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Banco Del Mutuo Soccorso - Darwin! CD (album) cover

DARWIN!

Banco Del Mutuo Soccorso

 

Rock Progressivo Italiano

4.37 | 725 ratings

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stefro
Prog Reviewer
5 stars Often hailed, alongside the likes of PFM's 'Per Un Amico', Maxophones self-titled debut and Le Orme's 'Felona E Sonora', as the cream of the Italian progressive rock crop, Banco's second album finds the triple-decked keyboard, mellotron and piano-purveyors ambitiously tackling the concept album with this ode to 'Origins Of The Species' creator Charles Darwin. Like much of the mid-seventies Italian output, there is an obvious debt - or should I say homage - to Van Der Graaf Generators classic works, such as 'Pawn Hearts'(which stayed in the Italian charts for a mighty 12 weeks), 'H To He Who Am The Only One' and 'Still Life', and the more symphonic works of ELP and Genesis. However, those expecting lush, melodic sounds will be in for a shock. Banco's sound hovers fluidly between the discordant and the thunderous, the complex instrumentation at times mind-bogglingly intricate in it's execution. Those who know the groups eponymously-titled debut from 1971, and the 'Darwin!' follow-up 'Io Sono Nato Libero' of a year later will know what to expect, only this time, the group seemed to have taken the handbrake off and gone full pelt into a thickly explorative, and, at times, almost crazily manic sound that almost defies description. At times the music is utterly beautiful, as on the various, and dazzling, interconnecting sections of opener 'L'evoluzione, then, on other tracks, such as genre-defying 'Danza Dei Grandi Rettili', the group take an unexpected turn into proto-psychedelic classical rock, eschewing the grand progressive sounds of their British colleagues in favour of an all out sonic attack on the very hub of rhythm and melody, twisting complicated bass-lines over sumptuous keyboards with reckless invention. One of the real strengths of Banco's music has always been the classically-trained opera voice of lead singer Frances Di Giacomo, and it is on 'Darwin!' that his uniquely grainy vocals seem most effective. The triple keyboard attack - with mellotron, standard keyboard and grand piano played in almost perfect, multi-layered harmony, also adds a darkly-ambitious dimension which seems a million miles from the frankly rather ordinary sounds of Yes, Greenslade and Soft Machine, brilliant British groups whose pioneering music seems utterly dwarfed by the spectacular classic prog on offer on this most original of albums. On 'Darwin!' most of all, but also on the other two 'classic' albums, Banco Del Mutuo Soccorso virtually reach the pinnacle of this wonderful genre, eclipsing their fellow countrymen with their complete disregard for playing it safe. This is incredibly versatile, free music, played by seriously talented musicians with the shackles of commercial reality well and truly off. It may take several listens to truly grasp, and at first 'Darwin!' may just almost unpleasant in it's relentless keyboard attacks and strange, discordant sonic pallete of sounds and styles. However, with each repeated listen, true fans of the very essence of progressive rock will surely discover the beauty that lies at the heart of Banco's imperoious blend of rock, classical and jazz, and the fact that their first three albums make the likes of King Crimson, Genesis and Van Def Graaf Generator seem so ordinary is a true testament to the brilliant potential of European, and most importantly, Italian progressive rock. Masterpiece is a very strong word, but for 'Darwin!' it's an apt description. Simply brilliant. STEFAN TURNER, LONDON, 2011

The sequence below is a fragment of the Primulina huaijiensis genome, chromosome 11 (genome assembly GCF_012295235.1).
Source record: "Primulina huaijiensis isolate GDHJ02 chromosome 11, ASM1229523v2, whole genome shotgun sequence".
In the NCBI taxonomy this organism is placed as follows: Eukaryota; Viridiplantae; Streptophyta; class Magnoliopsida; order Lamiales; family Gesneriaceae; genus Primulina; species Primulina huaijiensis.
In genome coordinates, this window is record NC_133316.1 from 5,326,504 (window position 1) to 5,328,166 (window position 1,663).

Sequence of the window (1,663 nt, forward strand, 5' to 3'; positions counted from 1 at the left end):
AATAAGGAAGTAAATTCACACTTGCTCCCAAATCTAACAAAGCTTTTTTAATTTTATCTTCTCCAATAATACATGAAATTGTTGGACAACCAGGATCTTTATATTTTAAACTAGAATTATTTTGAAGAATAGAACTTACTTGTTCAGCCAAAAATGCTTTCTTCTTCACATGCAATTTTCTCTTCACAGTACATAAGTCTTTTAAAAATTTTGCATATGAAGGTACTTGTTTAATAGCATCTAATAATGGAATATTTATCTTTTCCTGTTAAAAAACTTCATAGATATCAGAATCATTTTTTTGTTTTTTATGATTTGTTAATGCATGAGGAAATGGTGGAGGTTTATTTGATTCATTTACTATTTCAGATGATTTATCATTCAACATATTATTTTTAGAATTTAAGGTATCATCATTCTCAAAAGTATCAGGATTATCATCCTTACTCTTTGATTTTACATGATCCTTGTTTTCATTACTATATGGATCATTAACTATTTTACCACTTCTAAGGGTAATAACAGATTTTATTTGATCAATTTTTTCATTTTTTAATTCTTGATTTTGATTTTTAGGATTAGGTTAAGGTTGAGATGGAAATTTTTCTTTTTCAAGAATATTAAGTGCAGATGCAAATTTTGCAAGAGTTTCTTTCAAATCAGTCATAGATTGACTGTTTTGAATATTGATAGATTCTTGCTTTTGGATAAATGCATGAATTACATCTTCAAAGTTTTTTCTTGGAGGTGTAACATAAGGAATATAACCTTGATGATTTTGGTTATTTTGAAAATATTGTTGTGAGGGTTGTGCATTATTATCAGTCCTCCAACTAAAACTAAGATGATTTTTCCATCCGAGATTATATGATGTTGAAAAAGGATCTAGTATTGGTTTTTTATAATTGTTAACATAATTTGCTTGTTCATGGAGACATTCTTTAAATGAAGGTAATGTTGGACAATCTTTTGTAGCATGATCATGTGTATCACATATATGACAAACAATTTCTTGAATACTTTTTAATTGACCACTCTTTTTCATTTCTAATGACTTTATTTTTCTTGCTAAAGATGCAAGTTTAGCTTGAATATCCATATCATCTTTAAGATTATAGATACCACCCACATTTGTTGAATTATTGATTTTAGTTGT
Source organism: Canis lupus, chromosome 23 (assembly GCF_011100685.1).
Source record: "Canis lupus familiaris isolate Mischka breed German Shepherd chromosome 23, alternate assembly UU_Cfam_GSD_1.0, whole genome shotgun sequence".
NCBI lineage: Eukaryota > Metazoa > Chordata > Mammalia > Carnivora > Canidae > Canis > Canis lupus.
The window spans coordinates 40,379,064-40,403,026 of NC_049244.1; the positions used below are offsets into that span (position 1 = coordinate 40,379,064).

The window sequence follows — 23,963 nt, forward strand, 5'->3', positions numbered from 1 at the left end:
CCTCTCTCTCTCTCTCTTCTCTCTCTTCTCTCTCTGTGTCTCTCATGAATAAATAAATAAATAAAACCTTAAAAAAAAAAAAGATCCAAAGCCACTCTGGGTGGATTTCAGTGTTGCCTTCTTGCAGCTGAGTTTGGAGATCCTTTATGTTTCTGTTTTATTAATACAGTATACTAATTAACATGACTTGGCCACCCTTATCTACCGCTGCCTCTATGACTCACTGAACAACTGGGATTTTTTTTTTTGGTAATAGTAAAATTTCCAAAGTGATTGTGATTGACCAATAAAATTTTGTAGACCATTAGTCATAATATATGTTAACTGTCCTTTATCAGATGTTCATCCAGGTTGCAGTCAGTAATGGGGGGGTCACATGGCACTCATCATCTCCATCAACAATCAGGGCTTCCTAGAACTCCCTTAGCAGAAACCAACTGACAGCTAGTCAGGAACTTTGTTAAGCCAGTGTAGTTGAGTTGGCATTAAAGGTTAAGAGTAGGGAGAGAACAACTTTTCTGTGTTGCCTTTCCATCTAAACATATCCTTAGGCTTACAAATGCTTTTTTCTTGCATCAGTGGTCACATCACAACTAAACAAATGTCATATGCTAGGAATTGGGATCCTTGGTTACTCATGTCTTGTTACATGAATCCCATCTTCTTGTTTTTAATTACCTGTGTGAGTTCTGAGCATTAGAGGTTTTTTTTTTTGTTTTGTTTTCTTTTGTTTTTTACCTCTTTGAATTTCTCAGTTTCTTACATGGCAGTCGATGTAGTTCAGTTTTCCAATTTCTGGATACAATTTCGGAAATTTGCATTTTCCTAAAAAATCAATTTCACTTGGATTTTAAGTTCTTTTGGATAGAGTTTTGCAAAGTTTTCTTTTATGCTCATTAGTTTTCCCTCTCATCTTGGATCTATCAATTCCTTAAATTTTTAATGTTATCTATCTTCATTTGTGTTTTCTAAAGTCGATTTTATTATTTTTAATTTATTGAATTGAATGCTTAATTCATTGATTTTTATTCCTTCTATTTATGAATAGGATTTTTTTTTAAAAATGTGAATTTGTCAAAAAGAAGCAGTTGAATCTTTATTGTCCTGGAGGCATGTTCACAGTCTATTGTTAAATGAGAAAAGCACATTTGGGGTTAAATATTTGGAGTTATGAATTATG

stefro | 5/5 |

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